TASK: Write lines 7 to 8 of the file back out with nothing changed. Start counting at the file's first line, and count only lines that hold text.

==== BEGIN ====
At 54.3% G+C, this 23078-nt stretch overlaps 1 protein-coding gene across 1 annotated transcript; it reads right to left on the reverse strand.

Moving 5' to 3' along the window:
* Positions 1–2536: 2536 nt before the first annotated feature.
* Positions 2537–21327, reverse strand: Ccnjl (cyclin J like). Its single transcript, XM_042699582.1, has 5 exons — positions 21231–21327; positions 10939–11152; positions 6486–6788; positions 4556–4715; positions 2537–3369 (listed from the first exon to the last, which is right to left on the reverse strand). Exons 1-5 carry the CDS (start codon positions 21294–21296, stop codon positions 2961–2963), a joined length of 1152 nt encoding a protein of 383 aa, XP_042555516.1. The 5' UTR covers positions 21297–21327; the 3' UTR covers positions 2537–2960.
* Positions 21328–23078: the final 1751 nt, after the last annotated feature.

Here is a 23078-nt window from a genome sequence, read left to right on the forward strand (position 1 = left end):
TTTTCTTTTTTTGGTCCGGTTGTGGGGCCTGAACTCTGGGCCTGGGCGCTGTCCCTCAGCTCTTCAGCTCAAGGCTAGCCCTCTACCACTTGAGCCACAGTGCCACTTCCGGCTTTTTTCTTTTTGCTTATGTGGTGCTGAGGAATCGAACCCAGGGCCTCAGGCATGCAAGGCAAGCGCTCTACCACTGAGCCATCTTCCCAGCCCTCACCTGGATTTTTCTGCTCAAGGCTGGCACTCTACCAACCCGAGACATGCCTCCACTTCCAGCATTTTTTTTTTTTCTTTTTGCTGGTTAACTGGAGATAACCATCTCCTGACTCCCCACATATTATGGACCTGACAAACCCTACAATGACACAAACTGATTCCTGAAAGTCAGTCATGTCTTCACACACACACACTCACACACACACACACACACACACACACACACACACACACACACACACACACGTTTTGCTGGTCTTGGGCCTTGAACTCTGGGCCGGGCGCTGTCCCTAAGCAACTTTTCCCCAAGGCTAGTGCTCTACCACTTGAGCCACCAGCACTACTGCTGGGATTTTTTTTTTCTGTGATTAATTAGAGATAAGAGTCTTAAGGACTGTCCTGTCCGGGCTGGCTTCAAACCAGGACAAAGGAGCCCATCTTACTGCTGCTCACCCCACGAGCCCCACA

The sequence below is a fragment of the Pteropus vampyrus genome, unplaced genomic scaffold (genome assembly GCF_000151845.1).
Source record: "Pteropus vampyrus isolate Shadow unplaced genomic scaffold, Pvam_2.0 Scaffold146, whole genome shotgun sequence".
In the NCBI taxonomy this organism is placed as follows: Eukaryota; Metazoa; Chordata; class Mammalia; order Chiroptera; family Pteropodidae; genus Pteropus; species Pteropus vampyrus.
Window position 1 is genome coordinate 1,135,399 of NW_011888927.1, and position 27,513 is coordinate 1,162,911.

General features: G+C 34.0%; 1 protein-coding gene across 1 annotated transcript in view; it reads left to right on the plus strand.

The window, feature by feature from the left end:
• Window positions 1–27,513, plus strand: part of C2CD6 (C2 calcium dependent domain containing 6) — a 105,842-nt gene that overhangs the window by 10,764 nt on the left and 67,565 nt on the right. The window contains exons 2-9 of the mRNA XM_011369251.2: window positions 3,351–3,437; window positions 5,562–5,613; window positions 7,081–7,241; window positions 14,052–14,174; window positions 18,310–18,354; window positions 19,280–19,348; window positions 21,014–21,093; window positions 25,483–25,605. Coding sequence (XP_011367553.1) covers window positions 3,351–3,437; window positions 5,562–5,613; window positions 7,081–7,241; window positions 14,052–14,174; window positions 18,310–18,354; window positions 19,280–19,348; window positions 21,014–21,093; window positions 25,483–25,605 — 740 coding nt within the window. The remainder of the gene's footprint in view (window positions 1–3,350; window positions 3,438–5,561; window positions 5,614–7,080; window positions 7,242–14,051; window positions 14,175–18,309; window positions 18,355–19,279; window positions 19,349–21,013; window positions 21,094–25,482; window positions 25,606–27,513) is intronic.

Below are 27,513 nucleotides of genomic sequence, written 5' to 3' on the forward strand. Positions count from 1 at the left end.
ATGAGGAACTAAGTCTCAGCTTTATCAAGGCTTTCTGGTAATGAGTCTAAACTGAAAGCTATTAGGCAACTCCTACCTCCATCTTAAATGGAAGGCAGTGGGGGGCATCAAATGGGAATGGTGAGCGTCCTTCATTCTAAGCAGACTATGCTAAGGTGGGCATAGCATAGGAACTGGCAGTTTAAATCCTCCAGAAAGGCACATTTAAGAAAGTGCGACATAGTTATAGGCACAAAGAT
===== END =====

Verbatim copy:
TTTTCTTTTTTTGGTCCGGTTGTGGGGCCTGAACTCTGGGCCTGGGCGCTGTCCCTCAGCTCTTCAGCTCAAGGCTAGCCCTCTACCACTTGAGCCACAGTGCCACTTCCGGCTTTTTTCTTTTTGCTTATGTGGTGCTGAGGAATCGAACCCAGGGCCTCAGGCATGCAAGGCAAGCGCTCTACCACTGAGCCATCTTCCCAGCCCTCACCTGGATTTTTCTGCTCAAGGCTGGCACTCTACCAACCCGAGACATGCCTCCACTTCCAGCATTTTTTTTTTTTCTTTTTGCTGGTTAACTGGAGATAACCATCTCCTGACTCCCCACATATTATGGACCTGACAAACCCTACAATGACACAAACTGATTCCTGAAAGTCAGTCATGTCTTCACACACACACACTCACACACACACACACACACACACACACACACACACACACACACACACACACGTTTTGCTGGTCTTGGGCCTTGAACTCTGGGCCGGGCGCTGTCCCTAAGCAACTTTTCCCCAAGGCTAGTGCTCTACCACTTGAGCCACCAGCACTACTGCTGGGATTTTTTTTTTCTGTGATTAATTAGAGATAAGAGTCTTAAGGACTGTCCTGTCCGGGCTGGCTTCAAACCAGGACAAAGGAGCCCATCTTACTGCTGCTCACCCCACGAGCCCCACA

The sequence below is a fragment of the Pteropus vampyrus genome, unplaced genomic scaffold (genome assembly GCF_000151845.1).